BWW Reviews: Spirit of Broadway's DESPERATE MEASURES an OK Musical at the OK Corral

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BWW Reviews: Spirit of Broadway's DESPERATE MEASURES an OK Musical at the OK Corral

Desperate Measures
Book and Lyrics by Peter Kellogg
Music by David Friedman
Directed by Brett A. Bernardini
at Spirit of Broadway Theater, 24 Chestnut Street in Norwich, CT through July 29
www.spiritofbroadway.org

I’m not exactly sure if this is ever happened to me before at a musical.  I was sitting at the Spirit of Broadway in downtown Norwich, a theatre dedicated to new and new-ish musicals.  I was enjoying the show, but kept thinking, “This would be so much better if it wasn’t a musical.”  Usually at a musical, you cannot wait for the next song, unless the songs are so lousy that you cannot wait for intermission.  This is the first time (at least in recent memory) where I often could not wait for the singing to stop and the talking to begin.  

Desperate Measures is most assuredly not lousy, but the book by Peter Kellogg is head and shoulders above the music and lyrics.  Based on Shakespeare’s Measure for Measure and written entirely in rhyming verse, the script is very smart and very funny.  Set in the semi-Wild West, the play finds Johnny Blood locked up in the local prison for shooting a man.  He has been sentenced to hang for his crime, but the sensitive sheriff goes to Johnny’s sister, a novice nun named Susanna, and asks her to intercede with the Governor on her brother’s behalf. 

As in many of Shakespeare’s comedies, clothing gets swapped, identities get confused, and true love finds its way.  The book manages to have it both ways with snappy repartee tinged with a Western twang.  The songs, however, are a seriously mixed bag. 

The tune that opens the show, “Johnny Blood,” is drab and gives no sense of the humor or wit to come.  The second song, “How It Is” sung by the Sheriff, is fairly middling and banal.  About midway through the first act, some decent tunes matching the smarts of the script start to appear.  The second act songs overall are stronger than the first, but at this point the winning script has already worked its magic.

Part of the problem of the music lies in the orchestration for the small ensemble.  The score by David Friedman does not adhere much to a Western sound, although it does make a few, small concessions to the saloon sound of the late-1800s (the period when the show is set).   Musically, the ballads have a sameness, while some upbeat numbers distinguish themselves.

As with the music, the casting has its highs and lows.  As the jailbird Johnny Blood, Michael Sullivan is miscast in physicality and temperament.  He is supposed to be a hot-blooded roustabout and a troublemaker.  This does not register in Sullivan’s performance.  Corrado Alicata as the Sheriff is fairly one-note and just misses capturing the sly, intelligent man hiding behind the façade of a local yokel.  Perhaps part of the problem is he is simply too young for the part. 

There are standout performances to be found with Aline O’Connor as the novice nun seriously conflicted with the need to compromise her chastity.  Her simple, straightforward performance is lovely, affecting and filled with tart humor.  The yin to the nun’s yang, the town whore Bella, is portrayed with sassy insouciance by Shauna Goldgood, who is particularly exceptional in the comic timing department.  Johnny Marion, in a mostly non-musical role of a drunken priest, shows exceptional facility for verse.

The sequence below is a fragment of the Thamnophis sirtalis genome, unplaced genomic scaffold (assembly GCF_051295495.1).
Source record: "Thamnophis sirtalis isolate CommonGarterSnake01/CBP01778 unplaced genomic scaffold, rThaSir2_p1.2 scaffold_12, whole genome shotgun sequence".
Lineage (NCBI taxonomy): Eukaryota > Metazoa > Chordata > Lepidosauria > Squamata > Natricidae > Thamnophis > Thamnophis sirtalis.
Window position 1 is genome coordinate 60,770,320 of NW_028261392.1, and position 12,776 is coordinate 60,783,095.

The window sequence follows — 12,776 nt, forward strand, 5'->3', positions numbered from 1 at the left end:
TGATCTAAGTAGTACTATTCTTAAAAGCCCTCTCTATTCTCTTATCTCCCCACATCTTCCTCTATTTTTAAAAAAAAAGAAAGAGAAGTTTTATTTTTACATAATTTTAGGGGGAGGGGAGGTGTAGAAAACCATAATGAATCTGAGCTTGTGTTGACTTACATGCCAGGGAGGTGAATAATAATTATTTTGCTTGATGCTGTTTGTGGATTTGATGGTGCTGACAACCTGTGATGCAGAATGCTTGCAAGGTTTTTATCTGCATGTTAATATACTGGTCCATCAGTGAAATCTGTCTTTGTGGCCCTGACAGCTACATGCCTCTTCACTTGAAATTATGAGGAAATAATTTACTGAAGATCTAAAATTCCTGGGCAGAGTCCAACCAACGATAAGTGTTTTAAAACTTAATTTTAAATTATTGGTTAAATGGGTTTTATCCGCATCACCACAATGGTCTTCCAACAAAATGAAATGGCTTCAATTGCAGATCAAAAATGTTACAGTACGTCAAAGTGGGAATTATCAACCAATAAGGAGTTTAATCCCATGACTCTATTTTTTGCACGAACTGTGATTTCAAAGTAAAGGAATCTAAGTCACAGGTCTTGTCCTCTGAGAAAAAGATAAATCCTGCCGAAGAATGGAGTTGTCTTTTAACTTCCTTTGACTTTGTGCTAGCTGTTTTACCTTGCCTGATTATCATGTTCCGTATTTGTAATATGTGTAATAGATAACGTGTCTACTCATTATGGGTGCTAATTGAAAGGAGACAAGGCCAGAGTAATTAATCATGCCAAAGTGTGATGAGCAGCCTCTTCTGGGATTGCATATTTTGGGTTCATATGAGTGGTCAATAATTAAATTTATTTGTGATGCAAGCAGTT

Director Brett Bernardini has organized a mostly-solid production.  The set by Mike Billings has the right saloon feel.  The costumes, designed by Bernardini, are period appropriate (although the climactic duel-wedding scene really requires that both women wear the exact same gown, an odd misstep here).   The lighting by Greg Solomon is on the money, except for the Act 1 finale “In the Dark,” where the lights get brighter and brighter.  Ummmm, they are singing about being in the dark.  Am I missing something?

Quibbles about Desperate Measures aside, what Bernardini’s choice in show has illuminated is that he is a capable director of straight, non-musical comedy.  With tight budgets and a wonderfully intimate space, he may want to consider doing a play now and then.  As they say, desperate times call for desperate measures.

Photo of (l to r) Corrado Alicata, Michael Sullivan, Aline O’Connor and Johnny Marion by Jackie Barbosa.

 

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Jacques Lamarre Jacques Lamarre has worked in theatre for over 20 years. As a Public Relations/Marketing professional, he held positions at Hartford Stage, TheaterWorks Hartford and Yale Repertory Theatre/Yale School of Drama. As a playwright, he wrote "Gray Matters" which was premiered by Emerson Theater Collaborative at the Midtown International Theatre Festival (nominee, Outstanding Playwriting). His short play "Stool" was a finalist for the inaugural New Works New Britain Festival and a Top Ten finalist for the NY 15 Minute Play Festival. His short play "The Family Plan" was a finalist for the 2011 Fusion Theatre "The Seven" short play competition. Jacques has co-written seven shows for international drag chanteuse Varla Jean Merman, as well as the screenplay for her feature-length film comedy "Varla Jean and the Mushroomheads" (2011). He has written for Theater CT Magazine, Hartford Magazine and Yale Alumni Magazine. Jacques is currently the Director of Communications & Special Projects for The Mark Twain House & Museum.


 
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